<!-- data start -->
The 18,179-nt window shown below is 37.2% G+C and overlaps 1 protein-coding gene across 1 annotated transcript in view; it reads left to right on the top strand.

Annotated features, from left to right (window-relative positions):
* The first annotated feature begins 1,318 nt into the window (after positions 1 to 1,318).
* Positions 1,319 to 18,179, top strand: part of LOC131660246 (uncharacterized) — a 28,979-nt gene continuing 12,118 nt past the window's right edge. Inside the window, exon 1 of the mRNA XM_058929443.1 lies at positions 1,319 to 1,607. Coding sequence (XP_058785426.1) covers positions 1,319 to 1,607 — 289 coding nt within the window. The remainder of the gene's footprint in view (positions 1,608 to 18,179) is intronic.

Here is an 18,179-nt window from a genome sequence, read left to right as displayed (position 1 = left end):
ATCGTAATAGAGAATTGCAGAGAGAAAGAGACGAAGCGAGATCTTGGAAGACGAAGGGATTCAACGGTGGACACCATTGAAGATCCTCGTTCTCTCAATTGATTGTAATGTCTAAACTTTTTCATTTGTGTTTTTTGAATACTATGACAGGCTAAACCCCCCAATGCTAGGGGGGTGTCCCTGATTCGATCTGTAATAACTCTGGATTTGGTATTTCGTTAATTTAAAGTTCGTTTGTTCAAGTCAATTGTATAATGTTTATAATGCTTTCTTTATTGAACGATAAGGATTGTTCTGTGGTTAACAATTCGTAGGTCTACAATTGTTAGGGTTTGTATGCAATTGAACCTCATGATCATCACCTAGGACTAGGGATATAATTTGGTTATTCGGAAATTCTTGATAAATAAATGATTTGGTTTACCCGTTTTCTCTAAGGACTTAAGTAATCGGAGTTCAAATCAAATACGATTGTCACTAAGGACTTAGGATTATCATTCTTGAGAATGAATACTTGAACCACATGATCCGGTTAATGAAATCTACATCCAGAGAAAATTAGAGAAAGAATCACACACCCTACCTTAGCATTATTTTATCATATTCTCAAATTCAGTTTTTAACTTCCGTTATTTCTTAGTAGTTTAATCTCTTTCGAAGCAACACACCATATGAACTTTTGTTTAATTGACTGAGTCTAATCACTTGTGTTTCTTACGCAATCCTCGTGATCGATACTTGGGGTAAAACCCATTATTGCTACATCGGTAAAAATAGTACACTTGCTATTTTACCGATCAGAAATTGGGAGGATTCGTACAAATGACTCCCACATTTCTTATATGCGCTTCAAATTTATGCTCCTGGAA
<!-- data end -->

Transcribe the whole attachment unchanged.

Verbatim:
The 18,179-nt window shown below is 37.2% G+C and overlaps 1 protein-coding gene across 1 annotated transcript in view; it reads left to right on the top strand.

Annotated features, from left to right (window-relative positions):
* The first annotated feature begins 1,318 nt into the window (after positions 1 to 1,318).
* Positions 1,319 to 18,179, top strand: part of LOC131660246 (uncharacterized) — a 28,979-nt gene continuing 12,118 nt past the window's right edge. Inside the window, exon 1 of the mRNA XM_058929443.1 lies at positions 1,319 to 1,607. Coding sequence (XP_058785426.1) covers positions 1,319 to 1,607 — 289 coding nt within the window. The remainder of the gene's footprint in view (positions 1,608 to 18,179) is intronic.

Here is an 18,179-nt window from a genome sequence, read left to right as displayed (position 1 = left end):
ATCGTAATAGAGAATTGCAGAGAGAAAGAGACGAAGCGAGATCTTGGAAGACGAAGGGATTCAACGGTGGACACCATTGAAGATCCTCGTTCTCTCAATTGATTGTAATGTCTAAACTTTTTCATTTGTGTTTTTTGAATACTATGACAGGCTAAACCCCCCAATGCTAGGGGGGTGTCCCTGATTCGATCTGTAATAACTCTGGATTTGGTATTTCGTTAATTTAAAGTTCGTTTGTTCAAGTCAATTGTATAATGTTTATAATGCTTTCTTTATTGAACGATAAGGATTGTTCTGTGGTTAACAATTCGTAGGTCTACAATTGTTAGGGTTTGTATGCAATTGAACCTCATGATCATCACCTAGGACTAGGGATATAATTTGGTTATTCGGAAATTCTTGATAAATAAATGATTTGGTTTACCCGTTTTCTCTAAGGACTTAAGTAATCGGAGTTCAAATCAAATACGATTGTCACTAAGGACTTAGGATTATCATTCTTGAGAATGAATACTTGAACCACATGATCCGGTTAATGAAATCTACATCCAGAGAAAATTAGAGAAAGAATCACACACCCTACCTTAGCATTATTTTATCATATTCTCAAATTCAGTTTTTAACTTCCGTTATTTCTTAGTAGTTTAATCTCTTTCGAAGCAACACACCATATGAACTTTTGTTTAATTGACTGAGTCTAATCACTTGTGTTTCTTACGCAATCCTCGTGATCGATACTTGGGGTAAAACCCATTATTGCTACATCGGTAAAAATAGTACACTTGCTATTTTACCGATCAGAAATTGGGAGGATTCGTACAAATGACTCCCACATTTCTTATATGCGCTTCAAATTTATGCTCCTGGAA